[email protected]
www.readykentucky.org
Who are we?

is helping Kentuckians prepare for new academic
standards that will prepare students to succeed in
college & career

is an initiative of the Prichard Committee for Academic
Excellence, with support from the Bill & Melinda Gates
Foundation, and partnerships with the KY Department
of Education, the Kentucky Chamber of Commerce,
the Council on Post Secondary Education and others.
Objectives for this session
 To introduce ReadyKentucky and services we offer
 To explain the academic standards and how they will
better prepare our students for a global job market
 To understand how students, schools and districts will
be assessed and held accountable
 To understand how producing college and career
ready students is important to your workforce,
community and state
What Are Standards?
Standards are simply what
students are expected to learn as
they move from grade to grade
through school.
Example of math standards for
kindergarten:
1. Know number names and the count sequence.
2. Count to 100 by ones and by tens.
3. Count forward beginning from a given number
within the known sequence (instead of having to
begin at 1).
4. Write numbers from 0 to 20.
Where did the ‘new’ standards come from?
 Kentucky and 47 other states brought together by the National
Governors Association and the Council of Chief State School
Officers.
 Subject-area experts, educators, college professors and
business people from all fields and from across the nation
helped develop the standards.
 KY had more than 150 educators and citizens involved.
46 states, the District of Columbia and U.S. territories have
voluntarily adopted the new standards to date.
(Alaska, Nebraska, Texas and Virginia not adopted yet.)
Power of Common Standards
 Compare student work from state to state
 Share tests, textbooks, technology
 Share teaching strategies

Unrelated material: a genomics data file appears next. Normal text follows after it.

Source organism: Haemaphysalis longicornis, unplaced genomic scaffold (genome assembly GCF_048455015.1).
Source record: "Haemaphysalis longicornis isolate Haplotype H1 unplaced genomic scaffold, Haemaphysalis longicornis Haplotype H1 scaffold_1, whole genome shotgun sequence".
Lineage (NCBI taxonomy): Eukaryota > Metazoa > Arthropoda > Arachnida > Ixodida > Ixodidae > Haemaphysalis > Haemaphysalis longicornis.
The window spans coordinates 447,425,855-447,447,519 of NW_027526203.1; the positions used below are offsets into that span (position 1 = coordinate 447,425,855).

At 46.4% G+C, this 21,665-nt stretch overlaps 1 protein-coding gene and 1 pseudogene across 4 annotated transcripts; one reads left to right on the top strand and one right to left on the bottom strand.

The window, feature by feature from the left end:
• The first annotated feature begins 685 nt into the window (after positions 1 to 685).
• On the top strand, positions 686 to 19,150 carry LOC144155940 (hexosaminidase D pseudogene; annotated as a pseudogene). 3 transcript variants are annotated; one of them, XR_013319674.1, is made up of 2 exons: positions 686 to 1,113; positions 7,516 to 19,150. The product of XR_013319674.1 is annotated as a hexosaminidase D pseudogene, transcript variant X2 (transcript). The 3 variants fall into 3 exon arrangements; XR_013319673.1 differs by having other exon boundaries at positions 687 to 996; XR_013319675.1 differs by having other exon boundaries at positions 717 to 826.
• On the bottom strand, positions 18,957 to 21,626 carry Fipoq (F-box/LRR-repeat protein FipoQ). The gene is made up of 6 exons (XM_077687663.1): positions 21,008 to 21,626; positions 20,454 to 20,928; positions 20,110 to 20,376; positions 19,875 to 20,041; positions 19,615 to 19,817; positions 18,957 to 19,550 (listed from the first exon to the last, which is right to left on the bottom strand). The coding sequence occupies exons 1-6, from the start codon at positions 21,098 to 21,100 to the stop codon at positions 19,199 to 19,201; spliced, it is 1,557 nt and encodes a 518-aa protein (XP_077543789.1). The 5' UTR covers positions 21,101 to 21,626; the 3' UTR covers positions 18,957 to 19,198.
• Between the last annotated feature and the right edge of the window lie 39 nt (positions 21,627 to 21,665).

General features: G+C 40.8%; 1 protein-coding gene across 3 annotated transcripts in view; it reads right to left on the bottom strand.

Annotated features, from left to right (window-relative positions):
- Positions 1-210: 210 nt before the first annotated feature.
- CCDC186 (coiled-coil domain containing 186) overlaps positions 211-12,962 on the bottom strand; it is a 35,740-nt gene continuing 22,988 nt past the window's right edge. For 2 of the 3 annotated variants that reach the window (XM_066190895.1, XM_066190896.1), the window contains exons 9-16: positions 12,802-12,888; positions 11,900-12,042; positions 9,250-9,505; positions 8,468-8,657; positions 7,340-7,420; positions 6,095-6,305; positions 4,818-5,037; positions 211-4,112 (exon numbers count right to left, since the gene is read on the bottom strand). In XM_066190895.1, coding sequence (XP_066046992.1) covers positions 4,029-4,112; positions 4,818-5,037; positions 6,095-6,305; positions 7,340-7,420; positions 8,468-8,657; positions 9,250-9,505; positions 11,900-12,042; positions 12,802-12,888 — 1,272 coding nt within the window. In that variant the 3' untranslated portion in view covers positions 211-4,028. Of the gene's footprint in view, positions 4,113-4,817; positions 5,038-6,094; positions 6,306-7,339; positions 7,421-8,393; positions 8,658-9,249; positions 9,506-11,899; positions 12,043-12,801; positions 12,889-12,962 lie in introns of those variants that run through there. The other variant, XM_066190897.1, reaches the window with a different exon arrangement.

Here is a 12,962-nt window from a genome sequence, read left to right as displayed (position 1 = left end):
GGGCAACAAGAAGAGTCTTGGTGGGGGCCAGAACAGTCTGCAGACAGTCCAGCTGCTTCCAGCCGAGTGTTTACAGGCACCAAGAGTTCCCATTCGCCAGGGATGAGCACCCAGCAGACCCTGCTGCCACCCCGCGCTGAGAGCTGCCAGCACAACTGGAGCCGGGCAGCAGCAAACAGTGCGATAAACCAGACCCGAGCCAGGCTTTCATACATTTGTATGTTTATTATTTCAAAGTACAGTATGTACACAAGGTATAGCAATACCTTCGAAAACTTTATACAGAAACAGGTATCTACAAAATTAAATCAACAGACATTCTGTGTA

 One set of clear, consistent expectations
 Internationally competitive goals
 High expectations for all students
 Addresses student mobility
 Ensures a skilled workforce
 More efficient use of tax dollars
Building on Student Progress
Latest KY rankings – Quality Counts:
 Top 10 in 4th grade reading for 2009 and 2010
 Top 20 in 8th grade reading for 2009 and 2010
 Top 10 in 4th grade science in 2010, including
closing the gap
 Top 10 in 4th grade growth in math proficiency
Moving from what we had:
Core Content…….
…To the new KY Core Academic Standards
Grade 6 Standard/English Language Arts:
Determine or clarify the meaning of unknown and multiple-meaning words and
phrases based on grade 6 reading and content, choosing flexibly from a range of
strategies.
a) Use content (e.g. the overall meaning of a sentence or paragraph, a word’s
position or function in a sentence) as a clue to the meaning of a word or phrase.
b) Use common, grade-appropriate Greek or Latin affixes and roots as clues to the
meaning of a word (e.g. audience, auditory, audible).
c) Consult reference materials (e.g. dictionaries, glossaries, thesauruses, both print
and digital, to find the pronunciation of a word or determine or clarify its precise
meaning or its part of speech.
d) Verify the preliminary determination of the meaning of a word or phrase (e.g. by
checking the inferred meaning in context or in a dictionary).
Complex Text Shifts Lexiles
Program Reviews
Writing and communication opportunities that are
authentic and have a school-wide vision
Arts and Humanities that provide experiences for all
students in creating, performing and responding to
arts
Practical Living and Career Studies that provide
experiences in health, physical education, technology,
careers, business and leadership
What is Career Readiness?
 Academic skills that allow students to
function/excel in workplace or routine daily
activities
 Employability skills: critical thinking and
responsibility; other skills for success in life
 Technical and job-specific skills that offer lifesustaining wages
How Will College/Career Readiness Be
Measured?
Meet Benchmarks on ACT-grade 11 at state expense or
taken privately any time in high school
Reading: 20, English: 18, Math: 19
Or
Pass a college placement test: Compass, KYOTE
Or
Other career measures like industry certificates and/or
KOSSA, and pass military test (ASVAB), or ACT Work Keys
Assessment and Accountability…
 What is tested and when?
 How are the scores used for student growth?
 How are the scores used for school/district growth?
How Will Students Be Scored?